A NHS worker is tested for COVID-19 at a drive-through testing centre in a car park in London on Saturday. AP
The health ministry said 4,313 people who tested positive for the virus in hospital had died as of 1600 GMT Friday while there were 41,903 confirmed cases as of 0800 GMT Saturday, up 3,735.
The toll has been steadily increasing by more than 500 deaths a day this week and the country is bracing for an expected peak in the next week to 10 days.
A total of 637 of the latest deaths were in England, the National Health Service (NHS) said.
"Patients were aged between five years and 104 years old. 40 of the 637 patients (aged between 48 and 93 years old) had no known underlying health condition," it said in a statement.
The NHS said it would not be giving further information about the five-year-old patient at the request of the family.
A 13-year-old boy from London, Ismail Mohamed Abdulwahab, died last week, days after testing positive for COVID-19. His family said he had no underlying illnesses.
A police officer speaks to a woman in Greenwich Park, as the spread of the COVID-19 continues in London. AFP
Senior minister Michael Gove told a daily briefing that the teenager's mother and siblings were now showing symptoms.
He said the overall death toll now included seven healthcare professionals.
Prime Minister Boris Johnson, who is in self-isolation after developing mild symptoms of the disease, ordered a three-week lockdown of the country on March 23 to try to cut infections.
But there has been concern that warmer weather forecast for this weekend could tempt people from their homes to green spaces and public parks.
"I just urge you not to do that," Johnson said in a video message on Friday. "Please, please stick with the guidance now."
Health Secretary Matt Hancock also warned Friday against any relaxation in social distancing, saying: "If we do, people will die."
A special address on the crisis by Queen Elizabeth II is to be broadcast on Sunday evening.
'Things will plateau'
Imperial College London epidemiologist Neil Ferguson, who is advising the government, told BBC radio on Saturday a peak was expected around the Easter weekend.
"We still think things will plateau but we'll be at quite high levels of infection for weeks and weeks rather than seeing quite a rapid decline as the type seen in China," he said.
A medical staff member tests an NHS worker for the novel coronavirus at a drive-in facility in London. AFP
But he said that was dependent on people staying at home. If that happened, it could lead to less stringent measures in place "at least by the end of May", he added.
The announcement of another record rise in deaths came after 13 residents at a care home in Glasgow died in one week in a suspected outbreak of coronavirus.
The Burlington Court Care Home said those who died had underlying medical conditions and two staff members were being treated for COVID-19.
Tests for coronavirus are currently carried out on the most serious cases that require hospital treatment, suggesting the true extent of confirmed cases and deaths is an under-estimate.
UK secures 300 new ventilators from China
Britain took delivery of 300 ventilators from China on Saturday and more will start being produced soon by a consortium of aerospace, engineering and Formula One teams, Cabinet Office minister Michael Gove said.
People hold 'thank you' notes onboard a Virgin Atlantic special charter flight to London carrying crucial medical supplies for the British National Health Service (NHS). Reuters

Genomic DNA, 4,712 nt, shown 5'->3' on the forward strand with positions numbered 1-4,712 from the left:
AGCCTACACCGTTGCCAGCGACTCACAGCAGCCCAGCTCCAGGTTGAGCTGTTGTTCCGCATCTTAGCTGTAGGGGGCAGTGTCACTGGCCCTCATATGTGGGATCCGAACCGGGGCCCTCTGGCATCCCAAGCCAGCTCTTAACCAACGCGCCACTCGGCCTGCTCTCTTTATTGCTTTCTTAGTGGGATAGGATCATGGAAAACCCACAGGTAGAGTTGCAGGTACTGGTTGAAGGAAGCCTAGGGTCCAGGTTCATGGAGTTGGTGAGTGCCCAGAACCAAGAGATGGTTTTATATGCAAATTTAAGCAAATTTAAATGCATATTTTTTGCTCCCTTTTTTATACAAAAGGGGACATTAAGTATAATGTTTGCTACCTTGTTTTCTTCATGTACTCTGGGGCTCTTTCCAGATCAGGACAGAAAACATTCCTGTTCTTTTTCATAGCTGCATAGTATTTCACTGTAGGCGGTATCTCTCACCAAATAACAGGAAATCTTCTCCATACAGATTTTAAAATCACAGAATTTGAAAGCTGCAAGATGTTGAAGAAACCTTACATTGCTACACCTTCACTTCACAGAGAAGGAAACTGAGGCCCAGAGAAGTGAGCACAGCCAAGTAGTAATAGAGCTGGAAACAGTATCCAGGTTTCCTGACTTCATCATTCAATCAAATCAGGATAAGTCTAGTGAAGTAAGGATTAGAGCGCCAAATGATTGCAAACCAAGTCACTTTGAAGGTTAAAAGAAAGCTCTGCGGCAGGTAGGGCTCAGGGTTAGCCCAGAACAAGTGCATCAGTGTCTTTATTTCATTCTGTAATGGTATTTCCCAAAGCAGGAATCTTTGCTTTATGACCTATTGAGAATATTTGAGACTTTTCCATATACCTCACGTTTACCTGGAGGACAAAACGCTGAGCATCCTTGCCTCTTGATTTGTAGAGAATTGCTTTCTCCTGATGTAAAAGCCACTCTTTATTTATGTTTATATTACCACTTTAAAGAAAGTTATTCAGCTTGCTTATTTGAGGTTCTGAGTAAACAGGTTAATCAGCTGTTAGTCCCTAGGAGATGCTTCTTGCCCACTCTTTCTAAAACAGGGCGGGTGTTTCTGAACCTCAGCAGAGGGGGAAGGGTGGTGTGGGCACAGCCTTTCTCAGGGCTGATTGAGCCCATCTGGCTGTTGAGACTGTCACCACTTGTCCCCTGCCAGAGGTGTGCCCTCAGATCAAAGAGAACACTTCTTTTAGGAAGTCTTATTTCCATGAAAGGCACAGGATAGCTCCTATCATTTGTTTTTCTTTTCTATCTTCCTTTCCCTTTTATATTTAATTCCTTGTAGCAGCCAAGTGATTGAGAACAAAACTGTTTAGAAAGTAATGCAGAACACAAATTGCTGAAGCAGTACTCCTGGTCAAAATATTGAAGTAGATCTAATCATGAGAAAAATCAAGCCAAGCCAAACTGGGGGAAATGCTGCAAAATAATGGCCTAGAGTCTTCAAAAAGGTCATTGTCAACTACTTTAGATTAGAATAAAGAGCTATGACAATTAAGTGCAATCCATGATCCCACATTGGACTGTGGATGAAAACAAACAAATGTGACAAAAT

"We've been buying invasive ventilators from partners abroad, including Germany and Switzerland, and today 300 new ventilators arrived from China, I'd like to thank the Chinese government," he told a news conference.
The government meanwhile announced that up to 4,000 low-risk prisoners near the end of their sentence could be release from jails in England and Wales to try to stop the spread of COVID-19.
A total of 88 prisoners and 15 prison staff have tested positive for the virus, and there is concern it could spread rapidly because of shared cells and overcrowding.
The justice ministry said those released would be electronically tagged and temporarily released on licence in stages. High-risk offenders will not be considered for early release.
Agence France-Presse/ Reuters
More than 8.53 million people have been reported infected by the novel coronavirus globally and 453,834 have died, a Reuters tally showed as of 1326 GMT on Friday.
Shortages of critical equipment led to fierce competition among buyers from Europe, the US and elsewhere. A regional leader in Paris described the scramble to find masks a “worldwide treasure hunt.” Gov. Andrew Cuomo warned that New York could run out of ventilators in six days.
Pfizer Chairman and CEO Albert Bourla called the development "a great day for science and humanity." Health experts said Pfizer's results show vaccines can halt pandemic.
Cease-fire mediator Qatar said efforts are ongoing to renew the truce, which saw Israel pause most military activity in Gaza and release 300 Palestinian prisoners in exchange for Palestinian group Hamas freeing over 100 hostages held in Gaza.
The emirate's delegation comprised the Sharjah Book Authority, Sharjah Literary Agency, Sharjah Department of Culture, Al Qasimi Publications, and Kalimat Group.
"You are the spirit of the union. You are its present and future. I pray to Allah Almighty to bless you and our nation with continued security, progress and prosperity," Sheikh Mohammed said.
In another homage to the UAE, Egyptian couple Manal Mohamed and Mahmoud Muhareb rang in UAE National Day with the birth of baby Zayed exactly at 12:00am, weighing 3.810 kg. After two boys and two girls, Zayed is their fifth child.